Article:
The man who finally belled the cat

It wasn't merely a "Dump Dief" movement, or even a collision of generations. It was a confrontation of the nation's past and its future. The past died sadly

ALEXANDER ROSS February 1 1967

The man who finally belled the cat

It wasn't merely a "Dump Dief" movement, or even a collision of generations. It was a confrontation of the nation's past and its future. The past died sadly

ALEXANDER ROSS February 1 1967

The man who finally belled the cat

It wasn't merely a "Dump Dief" movement, or even a collision of generations. It was a confrontation of the nation's past and its future. The past died sadly



DALTON CAMP HAPPENS to be an adman as well as a politician, and he likes to joke that he's got a sensational idea for revolutionizing the Canadian political consciousness. He wants to print millions of little cards, maybe lapel buttons, too, and blanket the country with this slogan: MACKENZIE


The slogan is all wrong, of course. The country isn’t ready for it. Mackenzie King not only isn’t dead, he is still the most important political force in the country. How else would you explain the menopausal mentality that obsesses us? We have one of the Western world’s most youthful populations, yet most of our recent elections have been fought on the issue of old-age pensions. We’re continually exhorted to be proud of our country, yet everything, from our foreign policy to our entertainment, is almost defiantly second-best. Caution is the highest political virtue. Ottawa seems to be run by spinsters. Parliament talks while the country spins along its own frantic course into tomorrow. We have no leaders, only technicians.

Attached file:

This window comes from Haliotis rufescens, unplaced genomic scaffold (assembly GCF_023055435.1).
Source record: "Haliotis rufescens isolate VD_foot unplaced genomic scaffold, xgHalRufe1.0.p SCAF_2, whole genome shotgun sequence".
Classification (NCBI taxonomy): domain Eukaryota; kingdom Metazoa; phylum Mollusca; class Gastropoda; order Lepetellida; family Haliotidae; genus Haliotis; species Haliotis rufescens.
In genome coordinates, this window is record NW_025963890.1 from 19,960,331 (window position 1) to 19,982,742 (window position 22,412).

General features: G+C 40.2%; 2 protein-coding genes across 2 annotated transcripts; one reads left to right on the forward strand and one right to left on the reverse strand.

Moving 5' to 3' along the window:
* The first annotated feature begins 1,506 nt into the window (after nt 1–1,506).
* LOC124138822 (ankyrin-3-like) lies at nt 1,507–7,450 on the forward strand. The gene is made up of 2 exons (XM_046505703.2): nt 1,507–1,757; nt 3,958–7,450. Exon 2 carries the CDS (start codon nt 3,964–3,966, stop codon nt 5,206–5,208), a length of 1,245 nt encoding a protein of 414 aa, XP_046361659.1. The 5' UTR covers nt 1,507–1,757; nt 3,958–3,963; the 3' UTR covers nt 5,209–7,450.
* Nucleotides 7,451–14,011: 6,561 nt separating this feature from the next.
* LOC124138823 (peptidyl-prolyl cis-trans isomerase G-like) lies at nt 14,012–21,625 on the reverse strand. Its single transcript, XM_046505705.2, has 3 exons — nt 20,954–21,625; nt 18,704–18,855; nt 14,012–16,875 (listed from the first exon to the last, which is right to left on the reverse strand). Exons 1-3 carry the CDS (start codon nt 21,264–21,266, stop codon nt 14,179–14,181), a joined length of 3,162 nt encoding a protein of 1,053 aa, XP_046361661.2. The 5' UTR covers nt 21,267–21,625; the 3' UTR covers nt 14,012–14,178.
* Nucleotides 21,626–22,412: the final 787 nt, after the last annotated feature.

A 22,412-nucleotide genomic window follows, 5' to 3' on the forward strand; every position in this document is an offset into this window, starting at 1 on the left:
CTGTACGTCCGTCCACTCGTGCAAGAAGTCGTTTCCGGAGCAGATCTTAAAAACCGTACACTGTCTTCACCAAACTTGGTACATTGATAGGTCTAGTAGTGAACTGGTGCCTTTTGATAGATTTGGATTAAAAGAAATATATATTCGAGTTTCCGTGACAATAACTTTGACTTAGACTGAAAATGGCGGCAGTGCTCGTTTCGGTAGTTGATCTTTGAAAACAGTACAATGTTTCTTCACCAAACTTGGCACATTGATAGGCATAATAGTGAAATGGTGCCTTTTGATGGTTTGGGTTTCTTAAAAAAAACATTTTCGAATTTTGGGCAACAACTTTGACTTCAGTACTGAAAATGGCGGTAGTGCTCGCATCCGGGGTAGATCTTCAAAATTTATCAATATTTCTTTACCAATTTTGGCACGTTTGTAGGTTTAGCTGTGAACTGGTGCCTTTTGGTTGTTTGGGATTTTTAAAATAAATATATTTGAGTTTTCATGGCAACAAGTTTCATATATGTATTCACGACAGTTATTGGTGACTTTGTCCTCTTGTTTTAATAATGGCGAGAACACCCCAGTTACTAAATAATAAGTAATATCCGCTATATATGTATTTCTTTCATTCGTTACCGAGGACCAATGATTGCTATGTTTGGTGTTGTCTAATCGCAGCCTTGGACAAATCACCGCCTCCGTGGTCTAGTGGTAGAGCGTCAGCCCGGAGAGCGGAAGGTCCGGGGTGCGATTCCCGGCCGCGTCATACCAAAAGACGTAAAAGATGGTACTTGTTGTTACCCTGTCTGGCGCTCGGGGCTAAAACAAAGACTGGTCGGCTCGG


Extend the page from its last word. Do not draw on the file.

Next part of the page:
It doesn't make the slightest difference whether or not this is an accurate expression of how the country is governed. The important fact is that millions of Canadians, not all of them young, feel this way about the nation’s leadership. Ottawa, a city of old women, bores them profoundly. So do all those frock-coated old horse traders who lathered Confederation. So do Pearson and Diefenbaker. So do the “reforms” proposed by either major party, which always seem to consist of: larger handouts to somebody. And so do the politicians themselves. They do not inspire. They do not excite. They have nothing to do with life as it is led today.

These people — the young ones are reaching voting age at the rate of nearly 1,000 a day — are Dalton Camp's secret weapon. They are not merely ready, they arc hungering for a Kennedy-style explosion of idealism and change. It's already happened in Quebec—-a revolution in style and energy that’s made politics seem important again. And if it ever happens in English-speaking Canada, it will be through the leadership of Camp, or someone very much like him, who understands the real issue of the 1960s: “There’s a kind of creeping spirit of innovation abroad in this country,” he says. “Either it’s going to be crushed by a reversion to ritual, or it’s going to make us the envy of the world. Either we survive as a great nation, or we don’t survive at all.”